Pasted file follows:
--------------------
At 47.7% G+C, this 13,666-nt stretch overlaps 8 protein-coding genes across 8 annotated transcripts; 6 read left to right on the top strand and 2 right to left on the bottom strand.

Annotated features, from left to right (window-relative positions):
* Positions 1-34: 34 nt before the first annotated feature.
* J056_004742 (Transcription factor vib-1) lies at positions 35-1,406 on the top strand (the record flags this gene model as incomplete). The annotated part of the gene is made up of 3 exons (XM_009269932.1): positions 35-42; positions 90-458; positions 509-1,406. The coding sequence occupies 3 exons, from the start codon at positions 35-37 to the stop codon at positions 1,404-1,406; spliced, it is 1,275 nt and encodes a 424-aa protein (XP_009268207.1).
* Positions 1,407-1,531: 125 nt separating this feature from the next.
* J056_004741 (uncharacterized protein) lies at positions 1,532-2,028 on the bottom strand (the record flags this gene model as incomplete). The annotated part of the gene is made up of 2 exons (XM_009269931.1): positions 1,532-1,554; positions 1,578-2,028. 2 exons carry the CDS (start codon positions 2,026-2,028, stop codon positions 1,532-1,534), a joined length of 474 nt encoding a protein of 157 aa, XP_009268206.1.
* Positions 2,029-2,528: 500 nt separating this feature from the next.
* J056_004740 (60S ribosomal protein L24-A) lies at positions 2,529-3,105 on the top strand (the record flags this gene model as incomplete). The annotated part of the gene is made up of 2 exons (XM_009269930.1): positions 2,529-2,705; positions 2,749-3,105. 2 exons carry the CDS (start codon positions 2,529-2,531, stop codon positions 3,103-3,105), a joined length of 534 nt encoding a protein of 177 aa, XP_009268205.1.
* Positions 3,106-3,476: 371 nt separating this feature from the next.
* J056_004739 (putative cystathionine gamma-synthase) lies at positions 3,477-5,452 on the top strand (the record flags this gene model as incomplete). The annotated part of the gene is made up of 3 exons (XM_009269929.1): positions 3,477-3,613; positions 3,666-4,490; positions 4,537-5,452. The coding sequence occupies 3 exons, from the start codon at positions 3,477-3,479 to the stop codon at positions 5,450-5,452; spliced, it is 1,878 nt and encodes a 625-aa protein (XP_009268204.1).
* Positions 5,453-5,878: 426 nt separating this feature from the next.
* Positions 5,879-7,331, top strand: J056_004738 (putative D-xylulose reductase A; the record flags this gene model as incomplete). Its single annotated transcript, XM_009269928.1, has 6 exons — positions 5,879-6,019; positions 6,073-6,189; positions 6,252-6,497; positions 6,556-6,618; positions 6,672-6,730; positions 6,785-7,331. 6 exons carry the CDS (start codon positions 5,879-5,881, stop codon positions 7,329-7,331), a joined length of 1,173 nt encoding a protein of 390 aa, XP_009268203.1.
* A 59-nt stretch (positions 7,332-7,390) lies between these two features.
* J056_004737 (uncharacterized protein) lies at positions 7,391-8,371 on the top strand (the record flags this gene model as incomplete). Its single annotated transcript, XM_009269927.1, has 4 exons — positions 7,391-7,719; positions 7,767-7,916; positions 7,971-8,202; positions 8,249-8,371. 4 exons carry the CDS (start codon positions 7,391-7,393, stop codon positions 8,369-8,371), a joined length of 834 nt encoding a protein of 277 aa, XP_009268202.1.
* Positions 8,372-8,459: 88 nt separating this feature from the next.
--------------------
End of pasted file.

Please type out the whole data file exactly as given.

At 47.7% G+C, this 13,666-nt stretch overlaps 8 protein-coding genes across 8 annotated transcripts; 6 read left to right on the top strand and 2 right to left on the bottom strand.

Annotated features, from left to right (window-relative positions):
* Positions 1-34: 34 nt before the first annotated feature.
* J056_004742 (Transcription factor vib-1) lies at positions 35-1,406 on the top strand (the record flags this gene model as incomplete). The annotated part of the gene is made up of 3 exons (XM_009269932.1): positions 35-42; positions 90-458; positions 509-1,406. The coding sequence occupies 3 exons, from the start codon at positions 35-37 to the stop codon at positions 1,404-1,406; spliced, it is 1,275 nt and encodes a 424-aa protein (XP_009268207.1).
* Positions 1,407-1,531: 125 nt separating this feature from the next.
* J056_004741 (uncharacterized protein) lies at positions 1,532-2,028 on the bottom strand (the record flags this gene model as incomplete). The annotated part of the gene is made up of 2 exons (XM_009269931.1): positions 1,532-1,554; positions 1,578-2,028. 2 exons carry the CDS (start codon positions 2,026-2,028, stop codon positions 1,532-1,534), a joined length of 474 nt encoding a protein of 157 aa, XP_009268206.1.
* Positions 2,029-2,528: 500 nt separating this feature from the next.
* J056_004740 (60S ribosomal protein L24-A) lies at positions 2,529-3,105 on the top strand (the record flags this gene model as incomplete). The annotated part of the gene is made up of 2 exons (XM_009269930.1): positions 2,529-2,705; positions 2,749-3,105. 2 exons carry the CDS (start codon positions 2,529-2,531, stop codon positions 3,103-3,105), a joined length of 534 nt encoding a protein of 177 aa, XP_009268205.1.
* Positions 3,106-3,476: 371 nt separating this feature from the next.
* J056_004739 (putative cystathionine gamma-synthase) lies at positions 3,477-5,452 on the top strand (the record flags this gene model as incomplete). The annotated part of the gene is made up of 3 exons (XM_009269929.1): positions 3,477-3,613; positions 3,666-4,490; positions 4,537-5,452. The coding sequence occupies 3 exons, from the start codon at positions 3,477-3,479 to the stop codon at positions 5,450-5,452; spliced, it is 1,878 nt and encodes a 625-aa protein (XP_009268204.1).
* Positions 5,453-5,878: 426 nt separating this feature from the next.
* Positions 5,879-7,331, top strand: J056_004738 (putative D-xylulose reductase A; the record flags this gene model as incomplete). Its single annotated transcript, XM_009269928.1, has 6 exons — positions 5,879-6,019; positions 6,073-6,189; positions 6,252-6,497; positions 6,556-6,618; positions 6,672-6,730; positions 6,785-7,331. 6 exons carry the CDS (start codon positions 5,879-5,881, stop codon positions 7,329-7,331), a joined length of 1,173 nt encoding a protein of 390 aa, XP_009268203.1.
* A 59-nt stretch (positions 7,332-7,390) lies between these two features.
* J056_004737 (uncharacterized protein) lies at positions 7,391-8,371 on the top strand (the record flags this gene model as incomplete). Its single annotated transcript, XM_009269927.1, has 4 exons — positions 7,391-7,719; positions 7,767-7,916; positions 7,971-8,202; positions 8,249-8,371. 4 exons carry the CDS (start codon positions 7,391-7,393, stop codon positions 8,369-8,371), a joined length of 834 nt encoding a protein of 277 aa, XP_009268202.1.
* Positions 8,372-8,459: 88 nt separating this feature from the next.